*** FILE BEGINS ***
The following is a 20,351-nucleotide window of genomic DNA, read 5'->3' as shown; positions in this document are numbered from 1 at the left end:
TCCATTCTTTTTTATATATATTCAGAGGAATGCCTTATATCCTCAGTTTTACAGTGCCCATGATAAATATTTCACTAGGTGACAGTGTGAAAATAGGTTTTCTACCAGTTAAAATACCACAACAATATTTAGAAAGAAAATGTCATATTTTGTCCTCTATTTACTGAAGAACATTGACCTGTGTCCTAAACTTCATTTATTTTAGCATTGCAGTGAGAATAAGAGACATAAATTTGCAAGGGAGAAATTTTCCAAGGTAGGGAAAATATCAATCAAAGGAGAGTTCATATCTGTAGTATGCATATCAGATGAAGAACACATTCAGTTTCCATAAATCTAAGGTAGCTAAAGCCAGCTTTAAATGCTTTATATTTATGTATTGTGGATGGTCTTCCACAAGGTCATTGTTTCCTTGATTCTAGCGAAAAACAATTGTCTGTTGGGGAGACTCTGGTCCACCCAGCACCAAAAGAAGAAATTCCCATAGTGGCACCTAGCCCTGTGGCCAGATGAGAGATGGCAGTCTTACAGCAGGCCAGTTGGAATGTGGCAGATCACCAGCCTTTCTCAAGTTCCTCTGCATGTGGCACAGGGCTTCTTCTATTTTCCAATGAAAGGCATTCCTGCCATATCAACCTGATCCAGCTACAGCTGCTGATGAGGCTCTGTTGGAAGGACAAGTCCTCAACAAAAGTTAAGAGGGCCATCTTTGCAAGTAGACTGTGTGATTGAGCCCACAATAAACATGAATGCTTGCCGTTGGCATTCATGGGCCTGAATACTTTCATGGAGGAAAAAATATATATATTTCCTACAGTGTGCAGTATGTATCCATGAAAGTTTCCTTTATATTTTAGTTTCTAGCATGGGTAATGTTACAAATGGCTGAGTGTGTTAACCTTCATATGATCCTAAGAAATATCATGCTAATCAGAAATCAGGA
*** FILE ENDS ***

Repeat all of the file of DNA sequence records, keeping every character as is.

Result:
The following is a 20,351-nucleotide window of genomic DNA, read 5'->3' as shown; positions in this document are numbered from 1 at the left end:
TCCATTCTTTTTTATATATATTCAGAGGAATGCCTTATATCCTCAGTTTTACAGTGCCCATGATAAATATTTCACTAGGTGACAGTGTGAAAATAGGTTTTCTACCAGTTAAAATACCACAACAATATTTAGAAAGAAAATGTCATATTTTGTCCTCTATTTACTGAAGAACATTGACCTGTGTCCTAAACTTCATTTATTTTAGCATTGCAGTGAGAATAAGAGACATAAATTTGCAAGGGAGAAATTTTCCAAGGTAGGGAAAATATCAATCAAAGGAGAGTTCATATCTGTAGTATGCATATCAGATGAAGAACACATTCAGTTTCCATAAATCTAAGGTAGCTAAAGCCAGCTTTAAATGCTTTATATTTATGTATTGTGGATGGTCTTCCACAAGGTCATTGTTTCCTTGATTCTAGCGAAAAACAATTGTCTGTTGGGGAGACTCTGGTCCACCCAGCACCAAAAGAAGAAATTCCCATAGTGGCACCTAGCCCTGTGGCCAGATGAGAGATGGCAGTCTTACAGCAGGCCAGTTGGAATGTGGCAGATCACCAGCCTTTCTCAAGTTCCTCTGCATGTGGCACAGGGCTTCTTCTATTTTCCAATGAAAGGCATTCCTGCCATATCAACCTGATCCAGCTACAGCTGCTGATGAGGCTCTGTTGGAAGGACAAGTCCTCAACAAAAGTTAAGAGGGCCATCTTTGCAAGTAGACTGTGTGATTGAGCCCACAATAAACATGAATGCTTGCCGTTGGCATTCATGGGCCTGAATACTTTCATGGAGGAAAAAATATATATATTTCCTACAGTGTGCAGTATGTATCCATGAAAGTTTCCTTTATATTTTAGTTTCTAGCATGGGTAATGTTACAAATGGCTGAGTGTGTTAACCTTCATATGATCCTAAGAAATATCATGCTAATCAGAAATCAGGA